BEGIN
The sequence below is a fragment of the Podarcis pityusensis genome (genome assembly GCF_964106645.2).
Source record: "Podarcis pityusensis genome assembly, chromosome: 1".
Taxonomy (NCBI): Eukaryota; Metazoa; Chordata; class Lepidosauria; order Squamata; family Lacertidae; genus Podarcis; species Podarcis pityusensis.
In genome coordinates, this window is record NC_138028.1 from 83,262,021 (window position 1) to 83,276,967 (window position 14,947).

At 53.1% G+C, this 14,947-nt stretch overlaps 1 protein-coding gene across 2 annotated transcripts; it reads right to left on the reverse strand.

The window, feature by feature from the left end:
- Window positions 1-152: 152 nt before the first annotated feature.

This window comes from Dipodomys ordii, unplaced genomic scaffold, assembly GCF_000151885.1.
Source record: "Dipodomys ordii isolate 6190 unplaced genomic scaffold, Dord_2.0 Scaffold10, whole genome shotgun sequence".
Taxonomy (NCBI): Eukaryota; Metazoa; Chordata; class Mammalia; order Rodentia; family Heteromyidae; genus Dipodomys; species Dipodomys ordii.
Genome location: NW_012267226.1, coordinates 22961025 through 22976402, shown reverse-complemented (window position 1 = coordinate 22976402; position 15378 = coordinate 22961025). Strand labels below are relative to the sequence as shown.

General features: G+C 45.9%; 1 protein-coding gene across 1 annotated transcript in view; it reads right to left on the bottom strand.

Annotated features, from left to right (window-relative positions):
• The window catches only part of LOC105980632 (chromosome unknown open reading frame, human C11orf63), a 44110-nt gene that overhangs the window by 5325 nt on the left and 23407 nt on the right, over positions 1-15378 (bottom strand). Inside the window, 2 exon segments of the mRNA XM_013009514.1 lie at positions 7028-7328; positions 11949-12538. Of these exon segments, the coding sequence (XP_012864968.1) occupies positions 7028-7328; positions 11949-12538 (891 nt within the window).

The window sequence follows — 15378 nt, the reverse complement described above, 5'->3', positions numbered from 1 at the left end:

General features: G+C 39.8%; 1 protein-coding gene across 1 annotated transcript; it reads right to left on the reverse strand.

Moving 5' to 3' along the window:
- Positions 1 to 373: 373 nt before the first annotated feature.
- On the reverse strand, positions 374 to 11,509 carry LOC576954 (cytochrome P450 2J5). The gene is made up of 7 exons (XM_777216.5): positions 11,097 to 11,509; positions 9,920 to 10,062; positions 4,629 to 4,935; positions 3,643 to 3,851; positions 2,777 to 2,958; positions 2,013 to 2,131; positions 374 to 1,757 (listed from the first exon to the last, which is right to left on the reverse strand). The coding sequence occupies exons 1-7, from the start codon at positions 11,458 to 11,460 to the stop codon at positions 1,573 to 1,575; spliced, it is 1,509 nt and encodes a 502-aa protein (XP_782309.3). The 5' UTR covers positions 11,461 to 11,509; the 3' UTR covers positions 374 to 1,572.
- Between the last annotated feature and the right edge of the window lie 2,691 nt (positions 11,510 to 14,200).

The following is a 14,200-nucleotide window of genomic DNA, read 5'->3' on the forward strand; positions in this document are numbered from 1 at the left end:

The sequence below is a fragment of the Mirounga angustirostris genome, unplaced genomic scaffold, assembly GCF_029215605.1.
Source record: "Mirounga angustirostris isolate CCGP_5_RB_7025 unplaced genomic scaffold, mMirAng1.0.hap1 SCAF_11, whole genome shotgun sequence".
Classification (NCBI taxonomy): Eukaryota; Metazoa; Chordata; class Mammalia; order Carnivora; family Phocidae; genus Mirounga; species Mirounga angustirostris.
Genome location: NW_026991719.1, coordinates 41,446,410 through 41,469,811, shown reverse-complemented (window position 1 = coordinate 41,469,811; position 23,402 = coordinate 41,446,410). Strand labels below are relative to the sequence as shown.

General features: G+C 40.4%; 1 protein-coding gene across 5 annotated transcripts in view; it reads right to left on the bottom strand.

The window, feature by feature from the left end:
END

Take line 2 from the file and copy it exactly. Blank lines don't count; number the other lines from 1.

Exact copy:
Source record: "Podarcis pityusensis genome assembly, chromosome: 1".